September 28, 2018 - HYNES - Physicians Conference
AM - Cataract - Successful Surgical Strategies for Comples and High-risk Cataract Surgery
Professional Practice Gaps: Feedback from NEOS members and Program committee review identified current strategies in preventing surgical complications in high risk cataract surgery as a practice gap.
PROGRAM OBJECTIVES: The content and format of this educational activity has been specifically designed to fill the practice gaps in the audience’s current potential scope of professional activities by:
- Reviewing best practice for patient selection, consent process and surgical decision-making for potentially complex cataract surgeries, in order to maximize alignment between patients’ expectations and outcomes in high risk cases
- Addressing ways to anticipate and prepare for a range of specific surgical challenges ahead of high-risk cataract surgeries.
- Discussing specific strategies, techniques, medications and equipment that can be useful to prevent and manage complications in order to maximize outcomes
Cataracts and glaucoma are age-related ophthalmic conditions that commonly co-exist. One in five patients undergoing cataract surgery have a diagnosis of glaucoma, and glaucoma patients are known to have hastened cataract development. In general, routine cataract surgery results in IOP-lowering especially in those with high-tension open-angle glaucoma, pseudoexfoliation glaucoma, and primary angle closure glaucoma. However, complications can occur at a higher rate after routine cataract surgery in eyes with glaucoma compared to those without. Patient and procedure selection is therefore critical in the pre-operative evaluation of cataracts in the glaucoma patient. More recently, patient selection for combined cataract and glaucoma surgery has been influenced by the increasing options for lower-risk glaucoma procedures.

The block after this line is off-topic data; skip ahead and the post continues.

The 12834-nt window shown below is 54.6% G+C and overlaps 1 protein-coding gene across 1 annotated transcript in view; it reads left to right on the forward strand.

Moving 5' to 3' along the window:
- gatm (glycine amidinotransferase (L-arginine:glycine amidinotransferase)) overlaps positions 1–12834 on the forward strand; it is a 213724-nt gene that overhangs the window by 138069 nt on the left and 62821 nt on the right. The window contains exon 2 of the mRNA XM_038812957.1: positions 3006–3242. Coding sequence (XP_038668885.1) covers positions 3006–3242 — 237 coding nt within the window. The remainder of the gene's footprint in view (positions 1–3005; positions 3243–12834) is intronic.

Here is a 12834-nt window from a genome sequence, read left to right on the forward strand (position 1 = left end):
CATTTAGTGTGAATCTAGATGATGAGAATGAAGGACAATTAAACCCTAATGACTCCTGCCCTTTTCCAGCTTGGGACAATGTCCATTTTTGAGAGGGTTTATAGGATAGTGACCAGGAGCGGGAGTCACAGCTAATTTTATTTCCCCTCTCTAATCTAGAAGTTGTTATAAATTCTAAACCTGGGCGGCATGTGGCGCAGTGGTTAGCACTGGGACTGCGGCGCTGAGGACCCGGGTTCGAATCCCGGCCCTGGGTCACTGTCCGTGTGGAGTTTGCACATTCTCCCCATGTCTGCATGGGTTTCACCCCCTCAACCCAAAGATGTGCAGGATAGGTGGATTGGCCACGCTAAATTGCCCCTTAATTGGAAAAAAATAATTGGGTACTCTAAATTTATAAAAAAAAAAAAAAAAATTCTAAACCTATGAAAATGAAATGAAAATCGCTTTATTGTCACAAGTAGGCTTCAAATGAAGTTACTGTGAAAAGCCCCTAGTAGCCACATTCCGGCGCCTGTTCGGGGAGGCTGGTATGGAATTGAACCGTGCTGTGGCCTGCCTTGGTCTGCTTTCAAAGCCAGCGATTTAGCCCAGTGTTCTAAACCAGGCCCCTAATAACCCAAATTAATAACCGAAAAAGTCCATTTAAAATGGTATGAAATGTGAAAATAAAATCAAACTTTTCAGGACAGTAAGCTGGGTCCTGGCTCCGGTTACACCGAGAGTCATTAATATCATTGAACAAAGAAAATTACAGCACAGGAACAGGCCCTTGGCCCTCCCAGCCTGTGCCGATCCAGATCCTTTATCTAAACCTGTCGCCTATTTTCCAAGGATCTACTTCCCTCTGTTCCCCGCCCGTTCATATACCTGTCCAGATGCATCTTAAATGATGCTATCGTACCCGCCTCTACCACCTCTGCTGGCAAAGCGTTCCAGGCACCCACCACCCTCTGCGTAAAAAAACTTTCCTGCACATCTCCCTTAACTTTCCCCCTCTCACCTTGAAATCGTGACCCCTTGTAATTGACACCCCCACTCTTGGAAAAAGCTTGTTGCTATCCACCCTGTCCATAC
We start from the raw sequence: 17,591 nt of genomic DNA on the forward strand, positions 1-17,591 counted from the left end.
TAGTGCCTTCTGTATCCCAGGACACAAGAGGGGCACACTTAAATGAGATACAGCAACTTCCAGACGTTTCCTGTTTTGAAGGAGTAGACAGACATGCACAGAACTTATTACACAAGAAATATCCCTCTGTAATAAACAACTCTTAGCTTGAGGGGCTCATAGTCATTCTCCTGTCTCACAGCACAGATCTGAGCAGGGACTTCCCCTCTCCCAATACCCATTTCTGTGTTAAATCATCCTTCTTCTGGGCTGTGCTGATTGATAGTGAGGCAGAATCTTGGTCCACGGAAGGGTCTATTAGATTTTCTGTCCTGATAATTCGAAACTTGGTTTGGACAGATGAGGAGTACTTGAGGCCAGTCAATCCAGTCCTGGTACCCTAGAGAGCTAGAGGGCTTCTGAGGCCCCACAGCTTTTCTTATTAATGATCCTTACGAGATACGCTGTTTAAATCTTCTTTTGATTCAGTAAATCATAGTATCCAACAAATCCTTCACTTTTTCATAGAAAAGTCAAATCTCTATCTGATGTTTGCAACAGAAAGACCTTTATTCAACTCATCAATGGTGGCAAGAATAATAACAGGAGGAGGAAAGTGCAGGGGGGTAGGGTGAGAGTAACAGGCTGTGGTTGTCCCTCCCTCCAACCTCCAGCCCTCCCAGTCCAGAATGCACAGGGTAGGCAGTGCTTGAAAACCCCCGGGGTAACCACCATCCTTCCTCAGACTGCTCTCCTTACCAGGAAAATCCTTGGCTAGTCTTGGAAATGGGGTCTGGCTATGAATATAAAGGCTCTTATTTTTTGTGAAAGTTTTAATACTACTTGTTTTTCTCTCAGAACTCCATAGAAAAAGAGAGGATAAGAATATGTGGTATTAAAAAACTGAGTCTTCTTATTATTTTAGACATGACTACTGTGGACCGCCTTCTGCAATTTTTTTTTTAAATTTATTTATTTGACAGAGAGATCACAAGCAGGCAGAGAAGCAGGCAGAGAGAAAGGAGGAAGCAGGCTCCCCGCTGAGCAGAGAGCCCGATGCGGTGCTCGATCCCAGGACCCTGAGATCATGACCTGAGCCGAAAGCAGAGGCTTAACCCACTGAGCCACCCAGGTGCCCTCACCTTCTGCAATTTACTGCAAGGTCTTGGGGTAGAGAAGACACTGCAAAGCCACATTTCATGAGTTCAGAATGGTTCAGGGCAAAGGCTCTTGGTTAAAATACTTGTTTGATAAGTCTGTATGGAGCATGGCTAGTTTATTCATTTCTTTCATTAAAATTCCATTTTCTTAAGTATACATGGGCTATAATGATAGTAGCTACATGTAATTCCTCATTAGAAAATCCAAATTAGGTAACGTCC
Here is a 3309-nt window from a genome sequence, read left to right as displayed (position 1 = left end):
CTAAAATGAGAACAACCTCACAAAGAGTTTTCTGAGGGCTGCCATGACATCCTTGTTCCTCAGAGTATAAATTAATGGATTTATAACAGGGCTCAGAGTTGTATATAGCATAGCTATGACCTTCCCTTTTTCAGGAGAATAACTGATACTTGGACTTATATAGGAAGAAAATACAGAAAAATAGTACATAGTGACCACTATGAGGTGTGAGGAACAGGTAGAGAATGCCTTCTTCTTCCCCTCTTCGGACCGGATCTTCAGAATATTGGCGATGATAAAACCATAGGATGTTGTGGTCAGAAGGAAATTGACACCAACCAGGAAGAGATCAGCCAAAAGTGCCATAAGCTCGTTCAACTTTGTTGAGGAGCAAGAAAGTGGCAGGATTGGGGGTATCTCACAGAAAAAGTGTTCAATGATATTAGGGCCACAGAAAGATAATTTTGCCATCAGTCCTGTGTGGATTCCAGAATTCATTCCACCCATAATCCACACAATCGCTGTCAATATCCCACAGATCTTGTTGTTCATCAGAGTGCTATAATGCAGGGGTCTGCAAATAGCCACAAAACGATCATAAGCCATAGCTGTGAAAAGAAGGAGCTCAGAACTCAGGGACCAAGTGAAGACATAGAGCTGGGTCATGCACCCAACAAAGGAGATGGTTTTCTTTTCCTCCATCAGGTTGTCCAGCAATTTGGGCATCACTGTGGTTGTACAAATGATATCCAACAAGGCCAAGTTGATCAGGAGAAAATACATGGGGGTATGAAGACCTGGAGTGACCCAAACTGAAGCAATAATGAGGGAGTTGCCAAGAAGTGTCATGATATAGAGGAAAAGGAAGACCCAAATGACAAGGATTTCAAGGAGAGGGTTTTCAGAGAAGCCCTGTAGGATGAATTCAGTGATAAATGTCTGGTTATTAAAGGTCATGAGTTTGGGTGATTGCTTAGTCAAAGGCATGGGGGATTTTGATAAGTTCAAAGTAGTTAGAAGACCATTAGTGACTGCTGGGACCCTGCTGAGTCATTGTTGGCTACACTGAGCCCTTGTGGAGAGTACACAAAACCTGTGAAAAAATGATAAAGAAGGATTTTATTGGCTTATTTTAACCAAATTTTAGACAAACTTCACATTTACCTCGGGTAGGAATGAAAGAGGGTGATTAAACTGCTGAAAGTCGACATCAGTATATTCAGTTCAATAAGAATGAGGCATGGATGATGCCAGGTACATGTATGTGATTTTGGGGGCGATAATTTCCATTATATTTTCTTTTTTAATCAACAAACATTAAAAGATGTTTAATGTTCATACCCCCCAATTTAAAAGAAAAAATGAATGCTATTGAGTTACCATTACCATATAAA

Intraocular lens selection for cataract surgery in patients who have previously undergone LASIK or PRK can be challenging for many reasons. These patients are typically prepared to pay extra money to obtain optimal results. Oftentimes they are spectacle free and want to remain this way after cataract surgery. They are often interested in premium cataract surgery options like laser assisted cataract surgery, intraoperative aberrometry and they have high expectations. This combined with the typical absence of information about their eyes prior to their refractive surgery can make it more challenging to obtain emmetropia after cataract surgery. In the past, we were dependent on historical information to get great results for these patients. Fortunately, with advancements in technology, in addition to newer formulas that do not require historical data, intraocular lens selection does not have to be so daunting. In this talk we will discuss how to: 1) Manage patient expectations; 2) Estimate their previous refraction; 3) Adjust lens selection based on previous treatment; 4) Choose a lens formula; and 5) Use intraoperative technology to obtain excellent outcomes; 6) Managing unexpected post-operative outcomes.